In my work as an education consultant and instructional designer, I often collaborate with faculty and departments with course design rubrics. Previously in this blog I did a series of posts reviewing course design rubrics. My work has shown that rubrics are only useful to an institution if they address the particular challenges and culture of that particular institution. This makes open licensing on course evaluation rubrics critical. We need to be able to edit, adapt, and revise to address the needs of the specific population.
The OSCQR rubric has been around for a few years now, but the real news for myself is how they are implementing it. There are a number of rubrics have come out over the years, and I have reviewed or featured many of them in this blog. The exciting thing about this rubric is the system-wide effort to support it with an active community of educators and staff, funding for professional development, and basically a state-wide plan. Their site describes the rubric as “customizable” and “flexible.” This is critical for effective course review (or course design) rubrics. As I said before, they need to be adaptable to address the needs of the specific community of faculty and students. Each campus has its unique population, culture, and needs: adopting or implementing a rubric is a way to get people together to talk about solving specific issues. There is no one rubric to rule them all.
I attended a webinar from SUNY on the OSCQR rubric, the recording is linked below. The presenters were Alexandra Pickett, the Director of Open SUNY Online Teaching, and Erin Maney, the manager of Communications and Community Engagement.
The rubric covers six areas that are broken up into 50 separate standards:
- Course over-view and information
- Course technology and tools
- Design and layout
- Content and activities
- Assessment and feedback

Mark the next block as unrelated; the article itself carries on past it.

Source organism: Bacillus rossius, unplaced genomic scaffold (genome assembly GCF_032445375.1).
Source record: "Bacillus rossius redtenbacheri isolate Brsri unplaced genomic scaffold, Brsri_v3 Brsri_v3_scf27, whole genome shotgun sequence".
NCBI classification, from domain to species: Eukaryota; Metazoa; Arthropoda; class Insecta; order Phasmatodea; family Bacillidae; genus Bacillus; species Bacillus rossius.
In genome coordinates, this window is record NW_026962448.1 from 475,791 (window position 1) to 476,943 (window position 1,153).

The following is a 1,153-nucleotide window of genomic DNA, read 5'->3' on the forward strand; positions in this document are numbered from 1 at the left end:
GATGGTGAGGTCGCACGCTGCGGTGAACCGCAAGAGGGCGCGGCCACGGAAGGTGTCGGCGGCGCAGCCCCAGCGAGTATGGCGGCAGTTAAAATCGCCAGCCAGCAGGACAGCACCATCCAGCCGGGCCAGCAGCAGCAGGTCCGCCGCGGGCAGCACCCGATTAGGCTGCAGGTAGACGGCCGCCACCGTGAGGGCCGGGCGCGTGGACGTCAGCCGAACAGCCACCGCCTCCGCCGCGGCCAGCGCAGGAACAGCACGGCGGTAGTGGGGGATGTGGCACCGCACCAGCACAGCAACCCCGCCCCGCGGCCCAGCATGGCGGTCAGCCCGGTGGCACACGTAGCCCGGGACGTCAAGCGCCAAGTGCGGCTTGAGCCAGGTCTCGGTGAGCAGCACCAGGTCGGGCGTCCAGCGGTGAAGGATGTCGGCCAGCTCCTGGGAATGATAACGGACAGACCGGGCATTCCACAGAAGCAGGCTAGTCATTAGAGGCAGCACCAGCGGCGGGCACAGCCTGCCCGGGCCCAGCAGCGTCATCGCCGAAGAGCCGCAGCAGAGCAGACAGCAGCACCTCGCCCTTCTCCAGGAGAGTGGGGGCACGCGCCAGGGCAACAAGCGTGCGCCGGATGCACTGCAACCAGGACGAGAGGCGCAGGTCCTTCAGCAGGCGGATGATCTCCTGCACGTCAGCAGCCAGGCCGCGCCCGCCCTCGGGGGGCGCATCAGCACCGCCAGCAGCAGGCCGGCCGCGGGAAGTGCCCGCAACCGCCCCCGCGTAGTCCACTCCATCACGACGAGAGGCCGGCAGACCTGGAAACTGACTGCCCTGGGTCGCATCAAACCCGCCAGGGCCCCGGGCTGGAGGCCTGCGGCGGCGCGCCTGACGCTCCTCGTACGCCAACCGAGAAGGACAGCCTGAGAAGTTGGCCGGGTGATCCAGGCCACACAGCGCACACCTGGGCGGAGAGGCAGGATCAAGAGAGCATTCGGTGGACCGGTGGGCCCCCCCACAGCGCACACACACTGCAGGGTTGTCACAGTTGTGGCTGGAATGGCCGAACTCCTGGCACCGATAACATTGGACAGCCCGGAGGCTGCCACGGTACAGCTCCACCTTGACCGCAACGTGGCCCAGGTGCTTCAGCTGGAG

When the user clicks on the standard, it leads to a page that has a description of the standard, a video, tips for implementing the standard, and, importantly, links to the research behind the standard. Each page has a separate section that read:
- Review these explanations (which includes a video)
- References to the research
- Refresh your course with these ideas (how to implement the criteria)
- Explore related resources
- Share what you know (an opportunity to comment in a discussion or share examples from your course
This is far from the idea of a rubric as a generic checklist.
What problems does this rubric solve?
It is essential that a rubric for course design is tied to the community that is going to use it. That takes patience and work. If people do not do the work then you have nothing but a set of standards delivered from the top down that no one is going to use, or worse, just tick off some training boxes and then move on to what they were doing before. The OSCQR website basically provides a pattern for doing this right.
I also like that the rubric is flexible, customizable, backed by research, and includes accessibility criteria.
It is a rubric that addresses data privacy concerns. Student privacy and control over data is a big issue right now and this rubric is a starting point, but it could go deeper into the issue.
How could this grow?
Diversity, Equity, and Inclusion
This is one of the best rubrics out there for course design I have seen. The only thing missing is the diversity, equity, and inclusion piece. There are a lot of great DEI rubrics for evaluating course materials and classes out there: it would be great to see that here. In the webinar I attended one of the presenters said that it used to be included, but it disappeared at one point. Now would be a great time bring that back!
As with all of these rubrics, I would love to see studies that look at the effect of revised courses on student success and retention.
At the end of the day…
I would strongly recommend anyone interested in course design rubrics to look at the OSCQR program closely as an example of how to expertly integrate campus community, professional development, and course design quality. The meetings I attended and the materials I read all reflect a deep connection to the colleges, respect for teaching and learning, and collegiality: all essential components of a successful implementation of course design rubrics.
Again, what this rubric does is provide a discussion point in a greater community. That is evidenced by all of the support materials around it such as:
Postscript: Towards a Meta-Rubric of Rubrics
Much like the rubrics used to evaluate software – I have been thinking about a meta-rubric for reviewing online course assessment rubrics. My example includes criteria that are common in the education technology world: ease of use, cost, and validity of scoring. And then I have included criteria that would be useful for a few of the community colleges that I have worked for, as well as some of my own values: openness and creating community. My example rubric is meant to start a conversation about what is important for your institution.
This is my “meta-rubric” example. Please feel free to copy, share, or comment below.